WARNING – DISTRESSING CONTENT: While many people log in to Instagram to look at funny videos, there are certain hashtags that will trigger a pop-up, warning the user they may be about to stumble onto images of potential animal abuse.
A spokesperson for Facebook, Instagram’s parent company, spoke to Yahoo News Australia about how they try to minimise animal exploitation on the site.
“To better educate people on these issues, we offer warnings when someone searches for a hashtag associated with wildlife exploitation,” he said.
“We also work with wildlife experts to continually refine our policies and procedures when it comes to potential danger to animals.”
Evan Quartermain from Humane Society International (HSI) said many people don’t know the tragic stories behind animals used in popular photographs.
“People who are unaware of the cruelty behind captive animals that are used as props to try and garner more clicks,” he said.
“To encourage people not to engage in wildlife being exploited for tourism is a positive move,” he added in reference to the Instagram policy.
Instagram is working with a number of wildlife protection groups, trying to refine its efforts to remove exploitation images.
Hashtags that will result in a pop-up warning the posts could be associated with wildlife exploitation include #elephantride, #tigerselfie and #slothselfie.
“Instagram cares about its community, including the animals that are an important and fun part of the platform,” a spokesperson said.
“We do not allow animal abuse or the sale of endangered animals on Instagram.”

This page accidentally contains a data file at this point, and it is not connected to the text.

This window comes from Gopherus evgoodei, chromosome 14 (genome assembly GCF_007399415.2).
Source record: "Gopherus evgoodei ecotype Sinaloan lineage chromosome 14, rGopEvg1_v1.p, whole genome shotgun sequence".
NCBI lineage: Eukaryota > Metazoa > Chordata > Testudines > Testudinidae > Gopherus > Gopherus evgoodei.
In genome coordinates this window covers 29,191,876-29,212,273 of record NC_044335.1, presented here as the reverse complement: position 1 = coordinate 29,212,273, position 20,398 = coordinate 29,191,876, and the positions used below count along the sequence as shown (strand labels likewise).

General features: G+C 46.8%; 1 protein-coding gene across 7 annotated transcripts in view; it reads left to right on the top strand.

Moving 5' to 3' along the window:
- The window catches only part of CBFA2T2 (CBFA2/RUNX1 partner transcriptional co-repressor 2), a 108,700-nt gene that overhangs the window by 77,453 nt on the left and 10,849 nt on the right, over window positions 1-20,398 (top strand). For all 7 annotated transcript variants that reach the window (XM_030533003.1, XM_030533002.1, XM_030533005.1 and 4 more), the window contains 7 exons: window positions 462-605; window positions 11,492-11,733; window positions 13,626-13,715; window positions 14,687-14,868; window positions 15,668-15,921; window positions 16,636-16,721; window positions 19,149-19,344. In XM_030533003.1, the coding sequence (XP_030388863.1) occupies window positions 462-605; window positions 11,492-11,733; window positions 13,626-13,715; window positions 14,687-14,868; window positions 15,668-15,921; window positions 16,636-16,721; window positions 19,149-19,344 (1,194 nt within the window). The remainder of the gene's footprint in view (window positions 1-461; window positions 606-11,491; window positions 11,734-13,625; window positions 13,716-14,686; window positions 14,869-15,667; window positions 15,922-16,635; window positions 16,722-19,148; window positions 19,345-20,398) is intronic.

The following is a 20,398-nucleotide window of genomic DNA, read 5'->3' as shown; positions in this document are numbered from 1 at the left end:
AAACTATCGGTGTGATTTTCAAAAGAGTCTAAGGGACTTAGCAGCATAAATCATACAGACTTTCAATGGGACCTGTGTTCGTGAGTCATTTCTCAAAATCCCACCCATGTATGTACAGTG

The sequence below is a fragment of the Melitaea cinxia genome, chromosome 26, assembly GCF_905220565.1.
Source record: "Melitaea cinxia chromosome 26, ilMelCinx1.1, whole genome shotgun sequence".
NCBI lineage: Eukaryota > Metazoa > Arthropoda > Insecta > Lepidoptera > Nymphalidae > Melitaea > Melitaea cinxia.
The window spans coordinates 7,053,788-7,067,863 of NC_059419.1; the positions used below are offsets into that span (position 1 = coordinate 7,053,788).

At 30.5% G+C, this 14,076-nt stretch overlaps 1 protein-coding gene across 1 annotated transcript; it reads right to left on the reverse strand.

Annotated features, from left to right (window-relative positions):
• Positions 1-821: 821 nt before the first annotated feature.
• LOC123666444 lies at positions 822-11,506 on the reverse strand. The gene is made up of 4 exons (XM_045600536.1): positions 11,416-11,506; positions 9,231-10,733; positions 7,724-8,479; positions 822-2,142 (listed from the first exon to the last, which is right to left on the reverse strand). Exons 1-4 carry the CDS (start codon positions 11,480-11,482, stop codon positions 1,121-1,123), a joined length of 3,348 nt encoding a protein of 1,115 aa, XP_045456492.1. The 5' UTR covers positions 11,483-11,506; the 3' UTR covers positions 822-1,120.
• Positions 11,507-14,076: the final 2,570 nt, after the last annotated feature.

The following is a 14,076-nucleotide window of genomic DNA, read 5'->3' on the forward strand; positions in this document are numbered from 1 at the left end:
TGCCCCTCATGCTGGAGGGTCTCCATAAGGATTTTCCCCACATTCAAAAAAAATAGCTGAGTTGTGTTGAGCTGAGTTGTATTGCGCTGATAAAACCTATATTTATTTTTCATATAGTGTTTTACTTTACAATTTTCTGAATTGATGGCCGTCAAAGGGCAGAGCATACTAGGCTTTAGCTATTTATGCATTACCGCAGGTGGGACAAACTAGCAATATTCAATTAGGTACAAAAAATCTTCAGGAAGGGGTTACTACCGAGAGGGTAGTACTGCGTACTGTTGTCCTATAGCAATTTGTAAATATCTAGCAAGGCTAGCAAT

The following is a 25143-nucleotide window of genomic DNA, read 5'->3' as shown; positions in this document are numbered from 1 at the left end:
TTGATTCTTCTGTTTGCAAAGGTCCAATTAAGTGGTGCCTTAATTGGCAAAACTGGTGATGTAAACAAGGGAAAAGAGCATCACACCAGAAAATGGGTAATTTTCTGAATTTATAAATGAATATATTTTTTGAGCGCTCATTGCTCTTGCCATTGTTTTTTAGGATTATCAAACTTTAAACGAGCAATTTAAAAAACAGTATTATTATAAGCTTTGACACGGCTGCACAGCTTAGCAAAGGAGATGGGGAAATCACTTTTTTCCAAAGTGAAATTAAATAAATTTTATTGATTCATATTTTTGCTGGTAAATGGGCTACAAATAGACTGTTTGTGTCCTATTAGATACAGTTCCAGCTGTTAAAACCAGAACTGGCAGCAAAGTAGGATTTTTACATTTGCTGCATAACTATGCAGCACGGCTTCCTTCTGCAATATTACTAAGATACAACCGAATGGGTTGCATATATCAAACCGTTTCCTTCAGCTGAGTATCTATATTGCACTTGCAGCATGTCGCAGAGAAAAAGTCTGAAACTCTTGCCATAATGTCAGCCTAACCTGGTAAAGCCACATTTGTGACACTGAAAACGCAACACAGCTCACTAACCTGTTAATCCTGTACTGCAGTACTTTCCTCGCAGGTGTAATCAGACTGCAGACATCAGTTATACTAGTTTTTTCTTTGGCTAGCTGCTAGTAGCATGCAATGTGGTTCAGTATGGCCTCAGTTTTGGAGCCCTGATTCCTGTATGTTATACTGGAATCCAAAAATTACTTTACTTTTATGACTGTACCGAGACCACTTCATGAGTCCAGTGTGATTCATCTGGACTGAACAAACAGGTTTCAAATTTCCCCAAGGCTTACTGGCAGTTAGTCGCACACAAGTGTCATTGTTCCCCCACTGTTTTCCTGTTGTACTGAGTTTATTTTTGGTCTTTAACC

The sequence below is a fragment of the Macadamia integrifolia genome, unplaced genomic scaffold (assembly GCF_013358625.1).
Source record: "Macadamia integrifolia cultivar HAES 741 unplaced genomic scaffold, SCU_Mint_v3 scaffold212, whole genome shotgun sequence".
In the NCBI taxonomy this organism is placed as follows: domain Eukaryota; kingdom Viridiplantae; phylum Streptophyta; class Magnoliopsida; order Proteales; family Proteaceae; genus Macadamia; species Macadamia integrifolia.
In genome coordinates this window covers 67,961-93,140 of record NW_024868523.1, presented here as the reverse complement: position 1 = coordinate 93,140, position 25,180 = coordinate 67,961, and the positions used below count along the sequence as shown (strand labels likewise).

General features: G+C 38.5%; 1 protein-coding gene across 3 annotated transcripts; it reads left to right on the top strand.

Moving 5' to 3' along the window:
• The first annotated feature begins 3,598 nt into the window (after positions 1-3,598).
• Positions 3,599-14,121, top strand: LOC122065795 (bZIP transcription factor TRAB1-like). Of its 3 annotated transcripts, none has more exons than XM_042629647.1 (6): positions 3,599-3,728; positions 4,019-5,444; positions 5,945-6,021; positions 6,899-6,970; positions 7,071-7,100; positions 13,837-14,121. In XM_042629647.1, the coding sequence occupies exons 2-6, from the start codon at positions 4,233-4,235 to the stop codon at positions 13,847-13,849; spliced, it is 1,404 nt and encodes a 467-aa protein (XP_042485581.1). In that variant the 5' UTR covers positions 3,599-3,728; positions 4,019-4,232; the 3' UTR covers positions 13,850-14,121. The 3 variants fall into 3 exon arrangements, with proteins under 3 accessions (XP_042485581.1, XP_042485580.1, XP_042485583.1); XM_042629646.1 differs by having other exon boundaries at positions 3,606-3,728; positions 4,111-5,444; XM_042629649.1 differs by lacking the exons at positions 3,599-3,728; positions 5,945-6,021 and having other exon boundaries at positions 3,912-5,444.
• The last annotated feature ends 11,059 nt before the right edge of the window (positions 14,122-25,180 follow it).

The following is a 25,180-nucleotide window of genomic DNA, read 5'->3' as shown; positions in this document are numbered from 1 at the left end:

‘We got blocked from sharing images’
Getting the balance right in knowing what to filter can be tricky, with Mr Quartermain warning there is a fine line between helping animals and hindering them.
The social media company had come to believe that posts containing #dubaidolphinarium would reveal images of animal abuse.
“You are searching for a hashtag that may be associated with posts that encourage harmful behaviour to animals or the environment,” the warning read.
Instagram told Yahoo News Australia that the warnings associated with #dubaidolphinarium have since been lifted.
At the time of writing, the hashtag #dolphinarium was another that triggered an alert.
‘Restricted our ability to raise awareness’
Mr Quartermain said a HSI campaign to raise awareness around shark drum lines suffered a similar fate, with Facebook ruling it potentially sensitive.
“We obtained footage of a shark that was trapped on a drum line with a hook through its mouth, quite close to death, and in pain,” he said.
“That footage was really important to us to be able to show people the cruelty behind the culling program, to show them what’s really happening there.
“We got blocked from sharing images of the hooked sharks on social media because it was considered animal cruelty and so Facebook protected their users by blocking it.
“The move restricted our ability to raise awareness about the issue.”
‘Blocked from social media’
After HSI’s pictures were published, the Queensland government introduced laws which prevented HSI from capturing more images of the sharks.
“After we got it, it got blocked from social media and then there was legislative change that prevents us from getting it again in the future,” he said.
Fisheries Queensland issued a statement outlining their reasons for preventing people getting close to drum lines.
“The Queensland Government places great importance on maintaining the safety of swimmers at our beaches,” a spokesperson said.
“The nets and drums lines used by the Shark Control Program can be dangerous.
“There have been a number of incidents in Queensland where people have injured themselves on this equipment, including one fatality.
“That is why a new law was introduced earlier this year which establishes a 20m exclusion zone in all directions around the nets and baited drumlines used by the Shark Control Program.
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